Pablo J Gonzalez is a COMET researcher at the University of Liverpool. He is currently (August 2017) carrying out a field campaign in the Canadian Arctic funded by the NERC British Arctic Office under the UK-Canada bursaries project Ice-landforms characterization due to permafrost dynamics around the Pingo National Landmark, Tuktoyaktuk, Northwest Territories, Canada.
Permafrost dynamics, related to ice aggradation and thawing, are effective climatic indicators. Pingos (conical ice-cored hills, Fig. 1) concentrate large amounts of ice near the surface and, hence are highly sensitive systems to environmental changes.
Thus, the morphology and dynamics of pingos can be used to monitor regional effects of climate change over wide regions in the Arctic. However, we can identify two main difficulties in using pingos for environmental monitoring:
- The relationship of pingo morphology with its origin and permafrost conditions has not been established quantitatively.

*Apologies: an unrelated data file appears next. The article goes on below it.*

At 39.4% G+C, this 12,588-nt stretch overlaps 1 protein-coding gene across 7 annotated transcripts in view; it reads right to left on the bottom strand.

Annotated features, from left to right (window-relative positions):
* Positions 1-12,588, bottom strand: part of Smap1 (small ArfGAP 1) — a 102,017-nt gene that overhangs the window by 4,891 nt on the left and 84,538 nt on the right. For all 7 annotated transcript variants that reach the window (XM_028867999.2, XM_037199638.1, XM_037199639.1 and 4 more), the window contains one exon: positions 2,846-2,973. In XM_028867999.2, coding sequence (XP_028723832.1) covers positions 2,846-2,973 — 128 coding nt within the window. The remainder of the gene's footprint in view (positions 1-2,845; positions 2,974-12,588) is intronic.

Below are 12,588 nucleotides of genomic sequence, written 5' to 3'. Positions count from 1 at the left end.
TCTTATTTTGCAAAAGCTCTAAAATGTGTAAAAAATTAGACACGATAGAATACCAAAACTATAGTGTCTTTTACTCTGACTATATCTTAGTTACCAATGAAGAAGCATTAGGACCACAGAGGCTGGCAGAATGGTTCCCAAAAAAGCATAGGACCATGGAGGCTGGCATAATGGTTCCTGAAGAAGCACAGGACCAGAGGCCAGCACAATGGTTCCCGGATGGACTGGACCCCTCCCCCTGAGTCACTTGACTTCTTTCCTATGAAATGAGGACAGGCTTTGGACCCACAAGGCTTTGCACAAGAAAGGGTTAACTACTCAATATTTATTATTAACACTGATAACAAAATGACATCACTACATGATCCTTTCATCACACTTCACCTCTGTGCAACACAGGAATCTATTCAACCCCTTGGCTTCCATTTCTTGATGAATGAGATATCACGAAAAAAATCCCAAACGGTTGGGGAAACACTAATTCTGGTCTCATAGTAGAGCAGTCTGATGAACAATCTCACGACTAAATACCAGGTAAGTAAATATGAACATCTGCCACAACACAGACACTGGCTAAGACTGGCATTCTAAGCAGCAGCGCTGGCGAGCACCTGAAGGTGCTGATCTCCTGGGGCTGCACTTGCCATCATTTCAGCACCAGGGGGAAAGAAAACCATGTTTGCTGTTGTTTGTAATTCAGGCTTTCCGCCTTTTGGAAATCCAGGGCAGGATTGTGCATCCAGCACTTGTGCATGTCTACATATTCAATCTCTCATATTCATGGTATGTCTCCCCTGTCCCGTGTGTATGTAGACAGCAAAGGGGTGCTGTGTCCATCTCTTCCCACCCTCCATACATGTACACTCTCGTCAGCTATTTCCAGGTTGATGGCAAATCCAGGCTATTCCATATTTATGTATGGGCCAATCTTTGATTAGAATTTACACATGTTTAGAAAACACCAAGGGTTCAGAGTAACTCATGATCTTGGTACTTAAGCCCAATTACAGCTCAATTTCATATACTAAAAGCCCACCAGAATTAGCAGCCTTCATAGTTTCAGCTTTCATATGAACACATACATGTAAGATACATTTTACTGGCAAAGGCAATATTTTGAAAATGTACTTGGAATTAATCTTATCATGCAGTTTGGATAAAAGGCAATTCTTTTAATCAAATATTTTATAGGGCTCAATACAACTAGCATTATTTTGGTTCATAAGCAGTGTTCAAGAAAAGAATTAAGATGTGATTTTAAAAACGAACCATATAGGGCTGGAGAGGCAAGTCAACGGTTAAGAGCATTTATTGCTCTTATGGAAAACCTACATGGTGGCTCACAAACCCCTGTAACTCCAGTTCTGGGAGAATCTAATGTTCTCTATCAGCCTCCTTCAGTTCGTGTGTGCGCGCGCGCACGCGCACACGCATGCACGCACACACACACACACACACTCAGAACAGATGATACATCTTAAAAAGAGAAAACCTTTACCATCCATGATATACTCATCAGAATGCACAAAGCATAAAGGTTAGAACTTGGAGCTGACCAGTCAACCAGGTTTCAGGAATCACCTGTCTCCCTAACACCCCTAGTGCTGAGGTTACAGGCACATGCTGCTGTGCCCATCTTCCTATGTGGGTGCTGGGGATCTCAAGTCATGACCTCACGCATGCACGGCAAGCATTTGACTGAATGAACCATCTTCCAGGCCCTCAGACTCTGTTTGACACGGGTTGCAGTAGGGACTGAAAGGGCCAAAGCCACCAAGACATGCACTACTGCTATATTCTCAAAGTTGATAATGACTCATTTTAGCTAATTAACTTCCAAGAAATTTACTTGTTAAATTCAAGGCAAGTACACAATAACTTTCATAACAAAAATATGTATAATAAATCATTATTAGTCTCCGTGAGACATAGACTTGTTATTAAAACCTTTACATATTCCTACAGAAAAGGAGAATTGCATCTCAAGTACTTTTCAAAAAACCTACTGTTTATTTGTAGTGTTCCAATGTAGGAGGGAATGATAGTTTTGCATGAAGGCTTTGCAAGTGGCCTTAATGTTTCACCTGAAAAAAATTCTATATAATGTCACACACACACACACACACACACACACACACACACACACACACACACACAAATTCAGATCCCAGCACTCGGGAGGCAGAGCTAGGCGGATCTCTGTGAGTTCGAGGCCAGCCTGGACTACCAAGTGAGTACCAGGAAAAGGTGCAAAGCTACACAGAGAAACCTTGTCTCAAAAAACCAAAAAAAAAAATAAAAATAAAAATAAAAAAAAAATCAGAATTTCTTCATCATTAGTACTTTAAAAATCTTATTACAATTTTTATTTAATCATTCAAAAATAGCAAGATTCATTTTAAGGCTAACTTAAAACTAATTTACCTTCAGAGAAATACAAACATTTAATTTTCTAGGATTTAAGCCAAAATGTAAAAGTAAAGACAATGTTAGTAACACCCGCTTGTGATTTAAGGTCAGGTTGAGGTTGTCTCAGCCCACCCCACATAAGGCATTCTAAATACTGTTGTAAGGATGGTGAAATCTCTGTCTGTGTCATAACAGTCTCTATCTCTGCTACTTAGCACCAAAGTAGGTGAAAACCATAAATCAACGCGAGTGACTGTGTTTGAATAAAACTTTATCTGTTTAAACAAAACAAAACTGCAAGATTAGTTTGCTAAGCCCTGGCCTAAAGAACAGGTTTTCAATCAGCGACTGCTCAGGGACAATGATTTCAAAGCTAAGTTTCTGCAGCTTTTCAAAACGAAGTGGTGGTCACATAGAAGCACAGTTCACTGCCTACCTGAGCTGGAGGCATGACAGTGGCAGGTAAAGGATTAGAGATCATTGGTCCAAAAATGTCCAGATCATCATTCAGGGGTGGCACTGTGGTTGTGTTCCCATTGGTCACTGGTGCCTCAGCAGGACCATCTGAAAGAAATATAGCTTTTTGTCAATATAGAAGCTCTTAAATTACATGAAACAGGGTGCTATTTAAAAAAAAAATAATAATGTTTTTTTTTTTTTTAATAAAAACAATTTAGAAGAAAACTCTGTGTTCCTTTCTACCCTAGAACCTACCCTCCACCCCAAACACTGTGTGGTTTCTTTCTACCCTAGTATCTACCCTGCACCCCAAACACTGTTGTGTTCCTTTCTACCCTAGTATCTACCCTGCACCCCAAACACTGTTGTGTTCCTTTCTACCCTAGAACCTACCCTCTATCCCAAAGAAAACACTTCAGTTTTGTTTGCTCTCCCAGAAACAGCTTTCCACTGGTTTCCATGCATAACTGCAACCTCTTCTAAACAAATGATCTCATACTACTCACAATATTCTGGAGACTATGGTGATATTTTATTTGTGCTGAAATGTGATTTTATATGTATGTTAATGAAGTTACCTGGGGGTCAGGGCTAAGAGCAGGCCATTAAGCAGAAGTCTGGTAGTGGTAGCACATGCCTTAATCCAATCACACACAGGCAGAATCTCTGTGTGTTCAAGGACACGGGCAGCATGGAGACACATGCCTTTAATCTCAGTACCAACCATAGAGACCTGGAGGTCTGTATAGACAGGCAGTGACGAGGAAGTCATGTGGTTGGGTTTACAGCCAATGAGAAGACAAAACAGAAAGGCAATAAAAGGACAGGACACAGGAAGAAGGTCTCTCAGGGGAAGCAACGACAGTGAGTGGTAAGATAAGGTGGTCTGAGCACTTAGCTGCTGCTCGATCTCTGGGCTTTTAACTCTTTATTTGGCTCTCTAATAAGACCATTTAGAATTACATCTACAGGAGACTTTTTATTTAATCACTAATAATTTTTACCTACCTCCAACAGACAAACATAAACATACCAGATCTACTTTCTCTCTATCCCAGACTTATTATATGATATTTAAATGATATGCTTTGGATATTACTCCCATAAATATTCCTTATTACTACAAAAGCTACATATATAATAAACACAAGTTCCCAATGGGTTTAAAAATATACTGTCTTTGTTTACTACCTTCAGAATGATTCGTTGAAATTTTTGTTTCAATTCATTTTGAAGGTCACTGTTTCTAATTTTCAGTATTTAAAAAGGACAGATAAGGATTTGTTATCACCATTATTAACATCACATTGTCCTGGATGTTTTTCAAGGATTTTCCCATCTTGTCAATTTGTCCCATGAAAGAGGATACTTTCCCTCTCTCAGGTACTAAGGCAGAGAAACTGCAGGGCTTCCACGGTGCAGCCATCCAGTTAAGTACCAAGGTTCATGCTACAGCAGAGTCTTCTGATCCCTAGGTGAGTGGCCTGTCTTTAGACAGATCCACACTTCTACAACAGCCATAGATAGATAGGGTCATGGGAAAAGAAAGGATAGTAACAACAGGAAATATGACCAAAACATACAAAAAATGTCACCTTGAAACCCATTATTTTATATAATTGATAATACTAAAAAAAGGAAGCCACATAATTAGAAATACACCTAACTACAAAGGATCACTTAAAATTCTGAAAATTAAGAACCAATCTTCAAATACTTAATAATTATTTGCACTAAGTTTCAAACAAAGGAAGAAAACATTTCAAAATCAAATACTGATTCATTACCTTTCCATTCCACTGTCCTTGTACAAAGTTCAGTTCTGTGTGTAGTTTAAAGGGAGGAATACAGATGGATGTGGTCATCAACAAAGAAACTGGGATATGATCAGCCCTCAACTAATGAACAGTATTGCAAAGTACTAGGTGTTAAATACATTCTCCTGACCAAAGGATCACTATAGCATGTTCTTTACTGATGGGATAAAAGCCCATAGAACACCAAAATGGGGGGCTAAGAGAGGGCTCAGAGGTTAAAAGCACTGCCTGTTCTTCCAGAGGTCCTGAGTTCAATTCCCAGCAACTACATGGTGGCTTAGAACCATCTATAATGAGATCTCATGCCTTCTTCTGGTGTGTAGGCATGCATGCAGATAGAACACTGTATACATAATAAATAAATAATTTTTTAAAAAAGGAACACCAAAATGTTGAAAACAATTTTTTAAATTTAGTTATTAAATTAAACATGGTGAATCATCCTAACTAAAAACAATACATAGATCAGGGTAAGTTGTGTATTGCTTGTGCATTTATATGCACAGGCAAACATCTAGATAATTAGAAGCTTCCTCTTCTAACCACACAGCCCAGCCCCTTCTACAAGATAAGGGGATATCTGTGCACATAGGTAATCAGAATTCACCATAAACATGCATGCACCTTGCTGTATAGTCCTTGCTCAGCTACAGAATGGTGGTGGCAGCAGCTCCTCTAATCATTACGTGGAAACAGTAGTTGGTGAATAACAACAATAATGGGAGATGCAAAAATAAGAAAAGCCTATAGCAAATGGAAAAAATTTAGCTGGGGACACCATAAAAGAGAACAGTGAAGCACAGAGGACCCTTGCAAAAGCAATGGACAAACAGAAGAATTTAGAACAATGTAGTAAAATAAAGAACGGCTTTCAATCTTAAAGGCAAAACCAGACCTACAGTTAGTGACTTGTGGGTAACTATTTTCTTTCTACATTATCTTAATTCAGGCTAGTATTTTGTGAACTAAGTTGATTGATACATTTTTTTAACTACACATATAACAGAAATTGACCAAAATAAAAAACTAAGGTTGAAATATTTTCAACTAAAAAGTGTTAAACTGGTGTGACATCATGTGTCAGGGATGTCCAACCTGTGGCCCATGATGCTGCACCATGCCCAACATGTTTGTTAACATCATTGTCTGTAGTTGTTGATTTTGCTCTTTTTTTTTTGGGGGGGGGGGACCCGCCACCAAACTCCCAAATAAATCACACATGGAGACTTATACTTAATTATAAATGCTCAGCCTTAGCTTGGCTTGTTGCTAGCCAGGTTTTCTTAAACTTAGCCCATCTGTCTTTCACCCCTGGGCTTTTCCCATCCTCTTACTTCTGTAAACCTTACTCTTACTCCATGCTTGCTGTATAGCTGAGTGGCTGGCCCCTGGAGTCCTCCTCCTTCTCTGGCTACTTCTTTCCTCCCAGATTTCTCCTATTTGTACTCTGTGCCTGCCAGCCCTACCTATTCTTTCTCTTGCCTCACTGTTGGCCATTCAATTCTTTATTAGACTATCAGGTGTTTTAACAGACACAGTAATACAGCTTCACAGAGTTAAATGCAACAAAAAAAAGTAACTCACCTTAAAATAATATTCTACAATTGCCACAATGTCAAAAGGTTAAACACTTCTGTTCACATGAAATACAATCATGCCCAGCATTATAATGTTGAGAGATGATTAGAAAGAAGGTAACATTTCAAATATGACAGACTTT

- Monitoring pingo dynamics (growth, stability or collapse) has not been possible due to their small size (<300 m) and remote locations.
In this project, we aim to increase our understanding of pingo dynamics to fully exploit their potential as climate indicators. Here, we will apply novel methods to retrieve high spatial resolution (1-m) and very-high precision (<1m) topography based on satellite and drone technology.
The essential field work (late August 2017) is being carried out in collaboration with scientists from the Canada Centre for Remote Sensing, Natural Resources Canada (Dr. Yu Zhang and Dr. Sergey Samsonov), who are currently working in the area under the Polar Knowledge Canada project “Monitoring Land Surface and Permafrost Conditions along the Inuvik-Tuktoyaktuk Highway Corridor”.
This UK-Canada project will establish, for the first time, new and unique morphometric descriptions of a large number of pingos; conduct an exploratory analysis to establish links between current morphology with respect to genetics (origin), environmental conditions and stage of evolution; and unequivocally demonstrate the systematic decline, stability or growth of pingos in Tuktoyaktuk (Fig. 2), which could be linked to current climate change in the Western Canadian Arctic.